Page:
Moving to Git

2 minute read

I have been aware of version control systems for a long time. I learnt about them short after I started with the ways of linux, at a small local meeting on Open Source Software, in a talk on CVS and Subversion (or SVN). At that time, both were already oldies, and since them, many other systems have risen: mercurial, burg, bazaar, and of course, Git.

I immediately liked the concept of version control system, and adopted Subversion for my own projects. I have been using it since then: during my PhD time, for the tools and simulation programs I developed for my experiments, and even for my PhD Thesis, which was written in LaTeX; later, when I went into private business, I also used it there for the software I developed for the company. Last year, when I got back to working at a University I was gladly surprised, as my coworker also used it to host the software he was developing. It was the first time that I worked with someone else that also chose to use a version control system instead of piling up backups of files at different stages of development.

During all this time, Subversion was more than enough for me. I was basically working alone in every project, and I had never to worry about being updated with others changes, or merging other’s patches into my code. My versioning needs were simple, and they were more than covered by my trusty SVN.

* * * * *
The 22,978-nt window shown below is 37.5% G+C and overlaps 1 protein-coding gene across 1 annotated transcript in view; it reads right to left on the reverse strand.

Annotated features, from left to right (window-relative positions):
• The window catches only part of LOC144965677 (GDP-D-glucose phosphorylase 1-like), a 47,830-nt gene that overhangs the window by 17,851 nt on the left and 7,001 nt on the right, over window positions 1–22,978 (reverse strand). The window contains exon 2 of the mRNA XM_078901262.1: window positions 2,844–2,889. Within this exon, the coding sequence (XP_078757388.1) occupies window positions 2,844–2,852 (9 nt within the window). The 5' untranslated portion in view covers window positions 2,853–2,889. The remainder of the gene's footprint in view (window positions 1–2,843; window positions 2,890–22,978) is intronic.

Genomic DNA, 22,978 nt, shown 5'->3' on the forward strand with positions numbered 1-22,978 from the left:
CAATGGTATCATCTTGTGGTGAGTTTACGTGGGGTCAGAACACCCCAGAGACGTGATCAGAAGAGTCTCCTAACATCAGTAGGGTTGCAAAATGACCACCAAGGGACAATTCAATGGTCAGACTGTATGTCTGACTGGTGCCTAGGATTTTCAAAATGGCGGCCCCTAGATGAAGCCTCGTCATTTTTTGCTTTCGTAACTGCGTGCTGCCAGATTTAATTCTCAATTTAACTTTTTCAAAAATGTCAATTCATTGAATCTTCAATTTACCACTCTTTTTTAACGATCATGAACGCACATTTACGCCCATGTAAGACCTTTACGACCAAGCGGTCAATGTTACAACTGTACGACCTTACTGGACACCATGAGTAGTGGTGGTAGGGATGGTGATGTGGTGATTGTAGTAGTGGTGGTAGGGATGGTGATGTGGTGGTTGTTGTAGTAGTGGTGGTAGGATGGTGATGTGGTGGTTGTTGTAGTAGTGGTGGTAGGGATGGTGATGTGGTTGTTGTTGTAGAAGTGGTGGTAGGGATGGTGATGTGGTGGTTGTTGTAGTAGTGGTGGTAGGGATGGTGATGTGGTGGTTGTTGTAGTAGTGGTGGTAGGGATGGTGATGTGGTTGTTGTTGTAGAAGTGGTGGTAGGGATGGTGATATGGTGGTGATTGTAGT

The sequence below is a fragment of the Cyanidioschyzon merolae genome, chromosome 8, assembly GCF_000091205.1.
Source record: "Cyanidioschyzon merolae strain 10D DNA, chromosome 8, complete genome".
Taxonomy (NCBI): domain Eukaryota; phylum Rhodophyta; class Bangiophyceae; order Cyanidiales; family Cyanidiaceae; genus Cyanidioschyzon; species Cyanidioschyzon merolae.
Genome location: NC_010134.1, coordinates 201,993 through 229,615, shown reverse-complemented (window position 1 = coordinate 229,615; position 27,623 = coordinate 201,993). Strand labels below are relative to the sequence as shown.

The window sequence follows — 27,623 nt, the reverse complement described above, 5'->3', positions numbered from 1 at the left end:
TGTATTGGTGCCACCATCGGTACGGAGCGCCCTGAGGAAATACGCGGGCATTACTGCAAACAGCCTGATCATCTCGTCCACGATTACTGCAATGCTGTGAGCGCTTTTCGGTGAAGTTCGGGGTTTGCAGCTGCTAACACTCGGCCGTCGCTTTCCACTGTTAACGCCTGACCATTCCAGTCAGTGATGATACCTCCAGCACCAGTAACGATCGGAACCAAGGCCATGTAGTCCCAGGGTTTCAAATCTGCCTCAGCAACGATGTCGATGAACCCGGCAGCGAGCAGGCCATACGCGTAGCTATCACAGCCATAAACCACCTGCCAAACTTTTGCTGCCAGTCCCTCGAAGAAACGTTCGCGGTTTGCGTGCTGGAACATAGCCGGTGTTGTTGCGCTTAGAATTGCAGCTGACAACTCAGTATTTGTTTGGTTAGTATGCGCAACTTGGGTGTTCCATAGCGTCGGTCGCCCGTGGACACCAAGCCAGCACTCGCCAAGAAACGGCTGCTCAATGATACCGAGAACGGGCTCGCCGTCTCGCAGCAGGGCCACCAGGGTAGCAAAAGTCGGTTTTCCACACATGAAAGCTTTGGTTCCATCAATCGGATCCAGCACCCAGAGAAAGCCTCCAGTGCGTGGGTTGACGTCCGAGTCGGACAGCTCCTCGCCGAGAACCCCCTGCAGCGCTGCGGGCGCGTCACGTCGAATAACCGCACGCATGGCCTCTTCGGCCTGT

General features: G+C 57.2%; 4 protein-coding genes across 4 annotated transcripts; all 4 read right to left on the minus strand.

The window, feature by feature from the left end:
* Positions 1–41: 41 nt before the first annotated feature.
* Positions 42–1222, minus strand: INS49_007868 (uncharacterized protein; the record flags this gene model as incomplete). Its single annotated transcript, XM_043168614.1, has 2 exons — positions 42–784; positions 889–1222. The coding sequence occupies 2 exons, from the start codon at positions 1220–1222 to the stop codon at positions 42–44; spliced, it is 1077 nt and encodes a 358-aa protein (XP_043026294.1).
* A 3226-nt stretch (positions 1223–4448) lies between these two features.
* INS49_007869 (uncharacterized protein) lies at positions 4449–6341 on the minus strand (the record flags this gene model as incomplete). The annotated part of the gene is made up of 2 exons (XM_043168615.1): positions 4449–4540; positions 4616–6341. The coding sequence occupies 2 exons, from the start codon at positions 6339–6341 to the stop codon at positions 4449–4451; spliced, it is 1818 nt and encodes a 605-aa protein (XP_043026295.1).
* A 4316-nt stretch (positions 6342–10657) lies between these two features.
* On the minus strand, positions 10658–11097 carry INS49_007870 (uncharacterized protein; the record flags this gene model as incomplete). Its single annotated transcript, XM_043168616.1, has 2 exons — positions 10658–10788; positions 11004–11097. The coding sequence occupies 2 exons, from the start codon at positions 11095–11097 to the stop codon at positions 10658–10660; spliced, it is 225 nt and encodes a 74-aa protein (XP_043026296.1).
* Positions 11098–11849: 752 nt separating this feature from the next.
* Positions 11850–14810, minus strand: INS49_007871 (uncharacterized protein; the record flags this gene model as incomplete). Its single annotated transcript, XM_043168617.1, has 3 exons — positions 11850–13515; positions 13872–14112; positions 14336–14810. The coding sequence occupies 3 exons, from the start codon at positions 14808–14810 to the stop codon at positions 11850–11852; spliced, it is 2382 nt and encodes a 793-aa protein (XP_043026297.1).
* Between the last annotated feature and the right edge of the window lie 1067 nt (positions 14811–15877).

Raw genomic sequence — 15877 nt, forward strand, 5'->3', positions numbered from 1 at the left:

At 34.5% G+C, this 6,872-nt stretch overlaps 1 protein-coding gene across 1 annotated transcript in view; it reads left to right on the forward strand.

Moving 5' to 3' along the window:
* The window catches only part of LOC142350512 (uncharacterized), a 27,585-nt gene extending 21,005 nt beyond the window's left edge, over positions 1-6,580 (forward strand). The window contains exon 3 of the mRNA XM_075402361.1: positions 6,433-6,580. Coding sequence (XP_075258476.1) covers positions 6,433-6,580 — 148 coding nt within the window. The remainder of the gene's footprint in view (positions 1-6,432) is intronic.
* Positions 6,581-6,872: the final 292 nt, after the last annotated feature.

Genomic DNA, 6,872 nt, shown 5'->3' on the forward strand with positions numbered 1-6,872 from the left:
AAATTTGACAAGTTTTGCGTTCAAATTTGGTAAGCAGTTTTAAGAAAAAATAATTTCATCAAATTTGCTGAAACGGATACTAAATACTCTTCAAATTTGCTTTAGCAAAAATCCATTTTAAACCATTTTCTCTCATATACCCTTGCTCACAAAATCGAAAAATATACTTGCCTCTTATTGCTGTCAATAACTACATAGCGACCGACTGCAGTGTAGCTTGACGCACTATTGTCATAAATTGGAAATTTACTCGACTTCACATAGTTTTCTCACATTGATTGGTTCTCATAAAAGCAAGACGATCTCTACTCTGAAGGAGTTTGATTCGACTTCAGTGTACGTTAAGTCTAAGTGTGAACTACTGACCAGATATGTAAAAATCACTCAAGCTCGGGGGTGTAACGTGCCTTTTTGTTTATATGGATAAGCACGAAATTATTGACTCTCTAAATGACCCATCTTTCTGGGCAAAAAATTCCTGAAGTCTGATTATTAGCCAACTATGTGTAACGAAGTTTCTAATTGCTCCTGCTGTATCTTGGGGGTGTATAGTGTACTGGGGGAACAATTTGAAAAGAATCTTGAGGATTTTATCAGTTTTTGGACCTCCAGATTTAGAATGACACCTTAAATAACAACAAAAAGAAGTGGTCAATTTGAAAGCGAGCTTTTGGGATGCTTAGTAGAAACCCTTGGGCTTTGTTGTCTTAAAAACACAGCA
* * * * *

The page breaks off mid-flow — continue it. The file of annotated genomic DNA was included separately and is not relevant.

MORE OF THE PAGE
It has only been in the last year that I have started to feel an increasing itch to learn and move over to Git, and most of it is due to the strong pull that GitHub is having on the developer community: there are more and more interesting projects coming from Git repositories every day, and also the number of tools providing direct integration with it is increasing. Also, Git seems to provide a very interesting feature that allows to easily import SVN-versioned projects into new Git repositories.

For these reasons, and also out of curiosity and some taste for something new, I have decided that from now on, I will move on from SVN, and use my personal GitHub account for my public projects, and a private Git repository, hosted on this very machine (it is highly possible that some of my next posts will be about how I have set it up), for my private ones.

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